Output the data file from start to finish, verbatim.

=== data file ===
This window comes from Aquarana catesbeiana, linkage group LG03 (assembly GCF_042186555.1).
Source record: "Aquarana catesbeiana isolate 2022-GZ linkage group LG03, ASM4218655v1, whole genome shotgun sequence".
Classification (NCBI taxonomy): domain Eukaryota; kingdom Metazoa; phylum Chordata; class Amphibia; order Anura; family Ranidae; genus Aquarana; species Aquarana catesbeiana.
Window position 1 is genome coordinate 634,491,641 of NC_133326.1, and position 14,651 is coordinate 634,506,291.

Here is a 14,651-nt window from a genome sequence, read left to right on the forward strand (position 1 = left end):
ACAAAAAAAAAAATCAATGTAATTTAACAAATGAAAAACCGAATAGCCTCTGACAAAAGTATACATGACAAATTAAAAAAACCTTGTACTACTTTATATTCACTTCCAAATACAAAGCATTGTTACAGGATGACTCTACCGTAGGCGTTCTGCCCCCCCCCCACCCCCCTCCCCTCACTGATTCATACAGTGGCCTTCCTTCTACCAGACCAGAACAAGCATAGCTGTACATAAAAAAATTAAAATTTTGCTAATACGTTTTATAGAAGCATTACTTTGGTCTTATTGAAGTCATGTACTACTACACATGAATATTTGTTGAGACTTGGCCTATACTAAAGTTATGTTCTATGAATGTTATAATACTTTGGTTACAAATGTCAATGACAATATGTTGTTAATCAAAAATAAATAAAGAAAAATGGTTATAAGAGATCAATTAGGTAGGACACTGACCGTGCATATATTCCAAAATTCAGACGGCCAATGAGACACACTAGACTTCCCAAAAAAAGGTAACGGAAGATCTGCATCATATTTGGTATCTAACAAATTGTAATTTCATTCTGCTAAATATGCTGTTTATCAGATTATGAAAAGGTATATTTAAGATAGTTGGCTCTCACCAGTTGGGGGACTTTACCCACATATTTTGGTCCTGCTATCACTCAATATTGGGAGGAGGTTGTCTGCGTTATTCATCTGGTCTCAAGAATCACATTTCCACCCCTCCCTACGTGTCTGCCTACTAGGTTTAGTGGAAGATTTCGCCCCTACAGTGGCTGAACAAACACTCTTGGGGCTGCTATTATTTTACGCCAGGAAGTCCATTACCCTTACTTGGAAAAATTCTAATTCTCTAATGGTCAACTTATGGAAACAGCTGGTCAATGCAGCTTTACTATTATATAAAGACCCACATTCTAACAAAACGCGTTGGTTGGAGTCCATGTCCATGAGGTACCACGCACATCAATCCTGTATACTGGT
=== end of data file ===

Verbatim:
This window comes from Aquarana catesbeiana, linkage group LG03 (assembly GCF_042186555.1).
Source record: "Aquarana catesbeiana isolate 2022-GZ linkage group LG03, ASM4218655v1, whole genome shotgun sequence".
Classification (NCBI taxonomy): domain Eukaryota; kingdom Metazoa; phylum Chordata; class Amphibia; order Anura; family Ranidae; genus Aquarana; species Aquarana catesbeiana.
Window position 1 is genome coordinate 634,491,641 of NC_133326.1, and position 14,651 is coordinate 634,506,291.

Here is a 14,651-nt window from a genome sequence, read left to right on the forward strand (position 1 = left end):
ACAAAAAAAAAAATCAATGTAATTTAACAAATGAAAAACCGAATAGCCTCTGACAAAAGTATACATGACAAATTAAAAAAACCTTGTACTACTTTATATTCACTTCCAAATACAAAGCATTGTTACAGGATGACTCTACCGTAGGCGTTCTGCCCCCCCCCCACCCCCCTCCCCTCACTGATTCATACAGTGGCCTTCCTTCTACCAGACCAGAACAAGCATAGCTGTACATAAAAAAATTAAAATTTTGCTAATACGTTTTATAGAAGCATTACTTTGGTCTTATTGAAGTCATGTACTACTACACATGAATATTTGTTGAGACTTGGCCTATACTAAAGTTATGTTCTATGAATGTTATAATACTTTGGTTACAAATGTCAATGACAATATGTTGTTAATCAAAAATAAATAAAGAAAAATGGTTATAAGAGATCAATTAGGTAGGACACTGACCGTGCATATATTCCAAAATTCAGACGGCCAATGAGACACACTAGACTTCCCAAAAAAAGGTAACGGAAGATCTGCATCATATTTGGTATCTAACAAATTGTAATTTCATTCTGCTAAATATGCTGTTTATCAGATTATGAAAAGGTATATTTAAGATAGTTGGCTCTCACCAGTTGGGGGACTTTACCCACATATTTTGGTCCTGCTATCACTCAATATTGGGAGGAGGTTGTCTGCGTTATTCATCTGGTCTCAAGAATCACATTTCCACCCCTCCCTACGTGTCTGCCTACTAGGTTTAGTGGAAGATTTCGCCCCTACAGTGGCTGAACAAACACTCTTGGGGCTGCTATTATTTTACGCCAGGAAGTCCATTACCCTTACTTGGAAAAATTCTAATTCTCTAATGGTCAACTTATGGAAACAGCTGGTCAATGCAGCTTTACTATTATATAAAGACCCACATTCTAACAAAACGCGTTGGTTGGAGTCCATGTCCATGAGGTACCACGCACATCAATCCTGTATACTGGT